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|Where the Truth Lies|
|R E V I E W B Y R I C H C L I N E||
dir-scr Atom Egoyan|
with Kevin Bacon, Colin Firth, Alison Lohman, David Hayman, Rachel Blanchard, Sonja Bennett, Kathryn Winslow, Kristin Adams, Rebecca Davis, Maury Chaykin, Don McKellar, Arsinée Khanjian
release US 14.Oct.05, UK 2.Dec.05
05/Canada ThinkFilm 1h48
Looking for trouble: Bacon and Firth
Lush and jazzy, this beautifully crafted film tells its twisty noir story without flinching. It's a boiling cauldron swirling with secrets and half-truths, and as we put the pieces together, it's absolutely gripping.
Lanny and Vince (Bacon and Firth) are a 1950s comedy double-act (think Lewis and Martin); Lanny's staggering outrageousness is tempered by Vince's gentlemanly Britishness. Then a young hotel maid (Blanchard) is found dead in their suite. Now 15 years later, in 1972, the young journalist Karen (Lohman) is working on Vince's biography, looking for answers. And becoming part of the story. Again.
Egoyan (and novelist Rupert Holmes, of The Piña Colada Song fame) are playing with fact and fiction here, as Lanny and Vince tell vaguely different stories about their past. They're clearly hiding something, and their voiceover narrations, plus Karen's, constantly give us conflicting details and telling observations. But like the best films noir, none of this is reliable. And we have to sift through the story to find out what really happened.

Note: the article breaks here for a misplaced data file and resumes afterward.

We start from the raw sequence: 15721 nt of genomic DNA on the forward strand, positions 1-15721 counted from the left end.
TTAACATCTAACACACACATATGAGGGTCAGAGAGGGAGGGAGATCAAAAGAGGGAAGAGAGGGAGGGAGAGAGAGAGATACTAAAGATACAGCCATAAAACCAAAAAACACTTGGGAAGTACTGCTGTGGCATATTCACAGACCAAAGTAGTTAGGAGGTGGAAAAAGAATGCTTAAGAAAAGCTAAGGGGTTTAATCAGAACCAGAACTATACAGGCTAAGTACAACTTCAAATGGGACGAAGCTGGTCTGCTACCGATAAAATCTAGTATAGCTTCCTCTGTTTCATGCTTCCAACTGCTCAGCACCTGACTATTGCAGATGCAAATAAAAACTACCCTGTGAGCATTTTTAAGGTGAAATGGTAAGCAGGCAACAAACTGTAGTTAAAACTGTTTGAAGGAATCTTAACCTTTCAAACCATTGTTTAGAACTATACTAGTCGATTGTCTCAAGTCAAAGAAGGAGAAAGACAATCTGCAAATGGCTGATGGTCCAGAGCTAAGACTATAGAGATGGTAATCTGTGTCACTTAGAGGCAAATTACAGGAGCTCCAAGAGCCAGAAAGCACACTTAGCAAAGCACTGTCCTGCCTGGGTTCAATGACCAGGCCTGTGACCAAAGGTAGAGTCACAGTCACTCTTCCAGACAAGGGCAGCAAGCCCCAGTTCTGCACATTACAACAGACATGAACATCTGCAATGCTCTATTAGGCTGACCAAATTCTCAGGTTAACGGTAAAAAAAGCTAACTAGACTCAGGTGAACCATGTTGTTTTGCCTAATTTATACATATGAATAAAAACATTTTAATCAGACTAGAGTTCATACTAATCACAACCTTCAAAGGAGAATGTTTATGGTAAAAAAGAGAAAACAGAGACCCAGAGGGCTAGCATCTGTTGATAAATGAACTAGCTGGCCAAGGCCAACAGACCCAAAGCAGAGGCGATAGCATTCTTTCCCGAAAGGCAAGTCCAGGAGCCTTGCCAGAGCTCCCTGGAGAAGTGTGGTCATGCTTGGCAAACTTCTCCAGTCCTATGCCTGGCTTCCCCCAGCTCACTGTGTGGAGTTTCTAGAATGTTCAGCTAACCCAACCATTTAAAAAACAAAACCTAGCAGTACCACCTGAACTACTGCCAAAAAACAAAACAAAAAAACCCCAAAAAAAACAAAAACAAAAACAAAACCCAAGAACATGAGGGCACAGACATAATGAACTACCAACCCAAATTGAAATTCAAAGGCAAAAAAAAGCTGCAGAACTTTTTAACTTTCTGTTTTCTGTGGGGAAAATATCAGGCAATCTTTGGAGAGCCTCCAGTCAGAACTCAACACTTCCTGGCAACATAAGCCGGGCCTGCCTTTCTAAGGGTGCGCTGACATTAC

Bacon and Firth deliver full-on performances--charming, energetic and overflowing with personality, to the point where we like but don't trust either of them. The script delves tellingly into issues of fame and privacy, the differences between stardom and reality, the fact that it's hard to be a nice guy for the fans--especially when that's not you. And Lohman is superb as a kind of femme fatale who's both a young child and a grown woman. It's a deceptively difficult role that she nails perfectly.
The story itself is a wonder of shaded coincidences and mysteries combined with eye-opening scenes, sharply witty dialog and more plot contortions than you can count. It's all heightened brilliantly by Mychael Danna's grandly suggestive score, which segues varied sounds of the 50s and 70s into iconic pop tunes. And Egoyan plays with us incessantly as he shifts the power around between the three central characters with their secretive longings and intricate interconnections. In the process he really gets under our skin, delivering one of the most adult thrillers of the year.
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© 2005 by Rich Cline, Shadows on the Wall
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